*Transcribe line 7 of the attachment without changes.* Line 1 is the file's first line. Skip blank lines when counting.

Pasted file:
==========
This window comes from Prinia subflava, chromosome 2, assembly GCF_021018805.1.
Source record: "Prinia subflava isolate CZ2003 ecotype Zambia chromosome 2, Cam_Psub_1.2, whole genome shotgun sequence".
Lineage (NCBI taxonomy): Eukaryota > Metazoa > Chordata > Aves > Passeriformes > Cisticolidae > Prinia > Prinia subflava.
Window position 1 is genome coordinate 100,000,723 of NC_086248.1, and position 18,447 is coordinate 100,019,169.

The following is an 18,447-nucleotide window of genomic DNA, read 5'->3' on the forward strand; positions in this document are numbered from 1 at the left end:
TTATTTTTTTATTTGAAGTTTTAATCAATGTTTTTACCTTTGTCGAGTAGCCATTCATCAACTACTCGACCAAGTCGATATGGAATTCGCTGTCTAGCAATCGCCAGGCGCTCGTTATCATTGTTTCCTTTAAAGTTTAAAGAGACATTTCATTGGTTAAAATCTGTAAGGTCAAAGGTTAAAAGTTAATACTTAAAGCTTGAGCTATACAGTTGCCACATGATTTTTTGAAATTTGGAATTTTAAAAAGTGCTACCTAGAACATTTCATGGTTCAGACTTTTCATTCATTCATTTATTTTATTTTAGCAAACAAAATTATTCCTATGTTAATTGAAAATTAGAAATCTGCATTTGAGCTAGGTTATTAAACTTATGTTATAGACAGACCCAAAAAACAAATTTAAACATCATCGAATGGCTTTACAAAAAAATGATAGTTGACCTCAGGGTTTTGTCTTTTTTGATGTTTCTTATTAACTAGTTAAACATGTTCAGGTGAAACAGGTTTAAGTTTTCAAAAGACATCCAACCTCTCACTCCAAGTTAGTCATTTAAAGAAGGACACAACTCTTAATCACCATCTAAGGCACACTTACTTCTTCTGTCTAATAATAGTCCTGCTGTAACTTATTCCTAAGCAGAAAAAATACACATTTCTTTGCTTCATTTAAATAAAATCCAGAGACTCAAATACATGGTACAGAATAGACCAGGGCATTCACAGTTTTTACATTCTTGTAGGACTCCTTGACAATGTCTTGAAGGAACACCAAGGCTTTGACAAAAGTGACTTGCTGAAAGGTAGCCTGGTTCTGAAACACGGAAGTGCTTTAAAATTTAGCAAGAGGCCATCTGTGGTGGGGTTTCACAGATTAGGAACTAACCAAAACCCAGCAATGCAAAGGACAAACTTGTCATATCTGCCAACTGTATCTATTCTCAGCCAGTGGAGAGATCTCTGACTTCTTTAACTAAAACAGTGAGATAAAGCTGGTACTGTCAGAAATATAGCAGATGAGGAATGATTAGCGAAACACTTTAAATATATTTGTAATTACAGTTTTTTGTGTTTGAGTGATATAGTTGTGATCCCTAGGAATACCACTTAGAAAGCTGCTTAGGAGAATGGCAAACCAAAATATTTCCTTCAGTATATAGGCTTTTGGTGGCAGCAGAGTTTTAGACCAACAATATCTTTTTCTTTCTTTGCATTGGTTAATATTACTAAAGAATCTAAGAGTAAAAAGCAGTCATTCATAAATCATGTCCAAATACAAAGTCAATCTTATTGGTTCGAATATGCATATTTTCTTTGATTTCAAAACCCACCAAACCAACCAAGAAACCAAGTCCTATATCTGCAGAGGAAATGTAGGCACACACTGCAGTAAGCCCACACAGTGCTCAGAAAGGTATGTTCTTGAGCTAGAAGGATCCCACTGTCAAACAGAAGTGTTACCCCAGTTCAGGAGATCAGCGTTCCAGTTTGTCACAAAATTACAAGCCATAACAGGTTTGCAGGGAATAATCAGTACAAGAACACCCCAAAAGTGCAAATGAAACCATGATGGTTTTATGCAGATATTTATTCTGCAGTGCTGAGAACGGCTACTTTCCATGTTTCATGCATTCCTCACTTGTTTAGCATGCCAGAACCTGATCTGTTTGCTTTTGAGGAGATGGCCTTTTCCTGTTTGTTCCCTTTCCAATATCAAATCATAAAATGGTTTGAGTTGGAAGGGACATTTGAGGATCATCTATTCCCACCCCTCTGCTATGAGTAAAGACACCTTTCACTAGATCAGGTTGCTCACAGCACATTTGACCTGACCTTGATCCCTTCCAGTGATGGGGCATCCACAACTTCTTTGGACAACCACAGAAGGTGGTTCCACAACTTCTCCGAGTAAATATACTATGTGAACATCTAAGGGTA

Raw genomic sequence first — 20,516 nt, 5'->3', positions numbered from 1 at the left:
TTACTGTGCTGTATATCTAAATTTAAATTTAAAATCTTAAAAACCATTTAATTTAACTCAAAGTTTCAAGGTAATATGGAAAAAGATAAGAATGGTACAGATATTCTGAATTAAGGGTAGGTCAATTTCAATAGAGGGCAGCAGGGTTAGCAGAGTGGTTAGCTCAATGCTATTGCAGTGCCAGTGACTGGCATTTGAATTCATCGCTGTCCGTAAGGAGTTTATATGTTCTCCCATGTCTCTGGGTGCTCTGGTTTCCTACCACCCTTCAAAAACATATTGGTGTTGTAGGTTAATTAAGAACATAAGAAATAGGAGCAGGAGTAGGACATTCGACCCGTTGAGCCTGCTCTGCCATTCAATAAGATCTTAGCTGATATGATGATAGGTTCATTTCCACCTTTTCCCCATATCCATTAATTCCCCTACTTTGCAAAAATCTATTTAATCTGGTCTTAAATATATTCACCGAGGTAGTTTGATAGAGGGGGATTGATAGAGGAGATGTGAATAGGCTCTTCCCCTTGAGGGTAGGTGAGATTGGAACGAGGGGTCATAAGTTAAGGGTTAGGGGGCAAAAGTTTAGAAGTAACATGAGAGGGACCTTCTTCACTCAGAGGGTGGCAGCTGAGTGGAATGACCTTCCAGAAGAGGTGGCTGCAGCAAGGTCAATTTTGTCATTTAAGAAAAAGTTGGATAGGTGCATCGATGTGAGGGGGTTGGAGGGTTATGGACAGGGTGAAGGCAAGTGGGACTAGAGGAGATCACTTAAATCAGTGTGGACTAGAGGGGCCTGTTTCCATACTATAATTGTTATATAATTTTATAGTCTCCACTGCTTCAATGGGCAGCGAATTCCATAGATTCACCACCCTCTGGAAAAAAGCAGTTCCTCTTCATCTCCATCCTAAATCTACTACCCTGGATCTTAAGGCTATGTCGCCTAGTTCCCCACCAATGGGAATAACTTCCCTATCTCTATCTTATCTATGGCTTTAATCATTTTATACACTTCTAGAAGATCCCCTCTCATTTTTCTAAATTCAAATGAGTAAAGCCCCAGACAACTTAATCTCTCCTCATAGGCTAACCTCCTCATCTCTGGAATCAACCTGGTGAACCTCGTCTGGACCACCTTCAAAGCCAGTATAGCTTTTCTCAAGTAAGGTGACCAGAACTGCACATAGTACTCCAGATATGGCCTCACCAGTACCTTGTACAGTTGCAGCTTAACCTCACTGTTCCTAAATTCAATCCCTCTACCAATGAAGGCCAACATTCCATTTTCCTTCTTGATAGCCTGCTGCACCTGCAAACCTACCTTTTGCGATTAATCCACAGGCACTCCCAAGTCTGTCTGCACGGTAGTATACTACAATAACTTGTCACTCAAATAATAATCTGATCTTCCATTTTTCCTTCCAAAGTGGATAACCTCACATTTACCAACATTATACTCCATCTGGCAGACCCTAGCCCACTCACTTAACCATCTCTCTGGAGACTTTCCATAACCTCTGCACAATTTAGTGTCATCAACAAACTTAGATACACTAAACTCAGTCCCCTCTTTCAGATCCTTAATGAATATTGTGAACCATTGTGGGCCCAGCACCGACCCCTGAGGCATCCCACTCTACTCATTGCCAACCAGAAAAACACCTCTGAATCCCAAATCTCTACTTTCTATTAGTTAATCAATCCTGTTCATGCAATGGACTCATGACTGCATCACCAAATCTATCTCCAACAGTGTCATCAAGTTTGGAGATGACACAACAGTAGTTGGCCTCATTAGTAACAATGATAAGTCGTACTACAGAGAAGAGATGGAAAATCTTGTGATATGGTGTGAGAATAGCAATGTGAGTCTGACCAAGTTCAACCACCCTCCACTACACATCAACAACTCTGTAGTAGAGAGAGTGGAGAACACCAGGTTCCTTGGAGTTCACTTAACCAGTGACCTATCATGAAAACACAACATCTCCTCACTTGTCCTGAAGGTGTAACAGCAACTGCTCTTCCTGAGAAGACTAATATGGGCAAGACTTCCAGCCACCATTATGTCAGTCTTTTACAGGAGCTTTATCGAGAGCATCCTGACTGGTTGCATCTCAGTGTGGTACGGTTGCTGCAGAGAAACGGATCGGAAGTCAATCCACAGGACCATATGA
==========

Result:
Raw genomic sequence first — 20,516 nt, 5'->3', positions numbered from 1 at the left: